Australia’s leading body of sports dietitians has developed a world-first set of dietary recommendations to help active adolescent athletes, who compete and train on a regular basis, achieve optimal health and sporting success.
The new position statement, released by Sports Dietitians Australia (SDA) in conjunction with Griffith University, provides advice on all aspects of an adolescent’s diet, including:
- energy intake;
- carbohydrate, protein and fat needs;
- fluid requirements, and
- specific nutrients of importance, such as iron, calcium and vitamin D.
The recommendations also warn against the use of performance-enhancing dietary supplements by active adolescent athletes as unnecessary and potentially hazardous to their health.
SDA sports dietitian and researcher Associate Professor Ben Desbrow from the Griffith Health Institute says the guidelines were developed to help increase awareness among adolescent athletes about the benefits of following a nutritionally balanced diet prepared by an accredited sports dietitian.
“Adolescent athletes have unique nutritional needs as a consequence of their daily training and competition, coupled with the added demands of their growth and development,’’ Associate Professor Desbrow said.
A difficult time for adolescents
“It can be a difficult time for adolescents as they manage the many changes their bodies are going through. In terms of nutrition, adolescence is an important time to establish an individual’s lifelong relationship with food, which is particularly important in terms of the connection between diet, exercise and body image.
“It can be tempting for them to adopt abnormal eating behaviours or find a quick fix solution via supplements such as protein powders to help catch up to their school friends and team mates.’’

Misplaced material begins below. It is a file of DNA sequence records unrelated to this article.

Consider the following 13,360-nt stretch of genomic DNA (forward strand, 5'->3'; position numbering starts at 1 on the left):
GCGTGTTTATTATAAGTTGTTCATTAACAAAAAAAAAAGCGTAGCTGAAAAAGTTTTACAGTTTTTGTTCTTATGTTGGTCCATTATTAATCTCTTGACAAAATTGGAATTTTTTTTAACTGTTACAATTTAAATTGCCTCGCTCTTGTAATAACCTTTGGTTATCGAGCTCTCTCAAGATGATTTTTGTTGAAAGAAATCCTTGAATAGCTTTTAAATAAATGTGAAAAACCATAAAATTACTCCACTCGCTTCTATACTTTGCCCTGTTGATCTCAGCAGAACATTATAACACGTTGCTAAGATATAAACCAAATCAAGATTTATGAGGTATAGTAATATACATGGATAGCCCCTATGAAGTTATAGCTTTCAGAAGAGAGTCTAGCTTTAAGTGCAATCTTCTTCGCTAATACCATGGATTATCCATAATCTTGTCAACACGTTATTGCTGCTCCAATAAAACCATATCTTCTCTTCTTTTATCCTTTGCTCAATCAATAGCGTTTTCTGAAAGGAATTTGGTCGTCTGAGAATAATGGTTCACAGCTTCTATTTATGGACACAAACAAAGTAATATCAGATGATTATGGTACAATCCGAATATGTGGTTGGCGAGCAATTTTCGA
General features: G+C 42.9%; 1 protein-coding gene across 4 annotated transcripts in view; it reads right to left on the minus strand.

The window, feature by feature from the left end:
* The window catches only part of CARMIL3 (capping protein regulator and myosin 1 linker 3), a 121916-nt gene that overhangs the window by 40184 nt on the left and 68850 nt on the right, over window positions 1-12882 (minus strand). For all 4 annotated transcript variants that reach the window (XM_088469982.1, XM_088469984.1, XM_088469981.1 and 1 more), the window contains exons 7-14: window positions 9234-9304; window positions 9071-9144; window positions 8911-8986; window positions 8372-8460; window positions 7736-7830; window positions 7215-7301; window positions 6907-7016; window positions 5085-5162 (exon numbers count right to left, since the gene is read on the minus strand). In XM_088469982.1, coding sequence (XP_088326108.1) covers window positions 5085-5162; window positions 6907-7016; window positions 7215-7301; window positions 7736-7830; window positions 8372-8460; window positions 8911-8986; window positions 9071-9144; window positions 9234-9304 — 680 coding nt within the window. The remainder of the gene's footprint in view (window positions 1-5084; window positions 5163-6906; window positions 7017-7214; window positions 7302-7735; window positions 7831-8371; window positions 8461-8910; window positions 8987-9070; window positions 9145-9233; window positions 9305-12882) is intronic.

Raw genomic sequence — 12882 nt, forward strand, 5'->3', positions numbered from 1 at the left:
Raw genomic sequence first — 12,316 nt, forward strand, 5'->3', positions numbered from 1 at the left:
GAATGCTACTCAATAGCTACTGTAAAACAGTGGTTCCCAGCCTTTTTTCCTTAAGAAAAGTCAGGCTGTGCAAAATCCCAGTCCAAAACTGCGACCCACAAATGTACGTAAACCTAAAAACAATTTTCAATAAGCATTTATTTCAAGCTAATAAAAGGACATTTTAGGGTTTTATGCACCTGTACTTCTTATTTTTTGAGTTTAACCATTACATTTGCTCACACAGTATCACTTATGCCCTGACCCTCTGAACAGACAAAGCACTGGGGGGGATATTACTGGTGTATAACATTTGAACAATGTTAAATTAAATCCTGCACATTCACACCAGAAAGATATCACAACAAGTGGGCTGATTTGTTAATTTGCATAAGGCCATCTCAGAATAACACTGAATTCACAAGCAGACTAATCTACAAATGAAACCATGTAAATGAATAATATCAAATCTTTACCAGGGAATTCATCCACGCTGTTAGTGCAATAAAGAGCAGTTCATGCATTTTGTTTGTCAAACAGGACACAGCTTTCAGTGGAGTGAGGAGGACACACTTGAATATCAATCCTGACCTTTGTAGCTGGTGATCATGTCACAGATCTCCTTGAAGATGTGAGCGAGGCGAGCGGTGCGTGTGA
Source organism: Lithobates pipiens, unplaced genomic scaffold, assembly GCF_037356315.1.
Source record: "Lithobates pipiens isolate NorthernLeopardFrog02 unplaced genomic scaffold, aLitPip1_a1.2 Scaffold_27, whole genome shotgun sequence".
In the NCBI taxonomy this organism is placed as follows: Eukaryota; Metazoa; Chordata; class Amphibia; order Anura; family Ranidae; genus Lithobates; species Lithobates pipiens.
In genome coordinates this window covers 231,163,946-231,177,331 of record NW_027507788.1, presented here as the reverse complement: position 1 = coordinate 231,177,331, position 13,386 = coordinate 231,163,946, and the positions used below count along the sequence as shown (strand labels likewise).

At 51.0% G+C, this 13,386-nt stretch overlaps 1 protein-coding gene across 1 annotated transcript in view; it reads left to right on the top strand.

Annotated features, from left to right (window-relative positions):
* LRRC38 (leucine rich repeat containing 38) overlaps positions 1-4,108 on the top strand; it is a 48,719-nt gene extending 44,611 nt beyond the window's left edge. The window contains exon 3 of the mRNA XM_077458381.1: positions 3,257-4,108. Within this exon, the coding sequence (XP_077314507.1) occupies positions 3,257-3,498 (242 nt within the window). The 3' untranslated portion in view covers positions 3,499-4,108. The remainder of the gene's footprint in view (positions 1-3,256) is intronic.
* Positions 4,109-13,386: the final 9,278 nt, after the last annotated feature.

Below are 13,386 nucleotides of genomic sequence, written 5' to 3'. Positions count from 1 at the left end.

Associate Professor Desbrow says an accredited sports dietitian can help young athletes manage these changes without the need for supplements.
Aside from possible safety issues and potential violation of the World Anti-Doping Code, the use of performance-enhancing dietary supplements by developing athletes can over-emphasise their ability to manipulate performance, he says.
“Dietary supplements contribute to an unhealthy ‘win at all costs’ mentality in athletes of all ages,’’ he said.
“Junior athletes have the potential for greater performance enhancement through maturation and experience in their sport, along with adherence to proper training, nutrition and rest regimes.”
SDA’s independent review of existing evidence by an 11 expert panel was recently published on-line in the International Journal of Sports Nutrition and Exercise Metabolism.
SDA president Alan McCubbin says there is no one-size-fits-all approach when it comes to the dietary needs of adolescent athletes.
“Every athlete’s needs are different – for instance the energy intake required by an AFL player will vary greatly compared with a ballerina or someone in athletics,’’ Mr McCubbin said.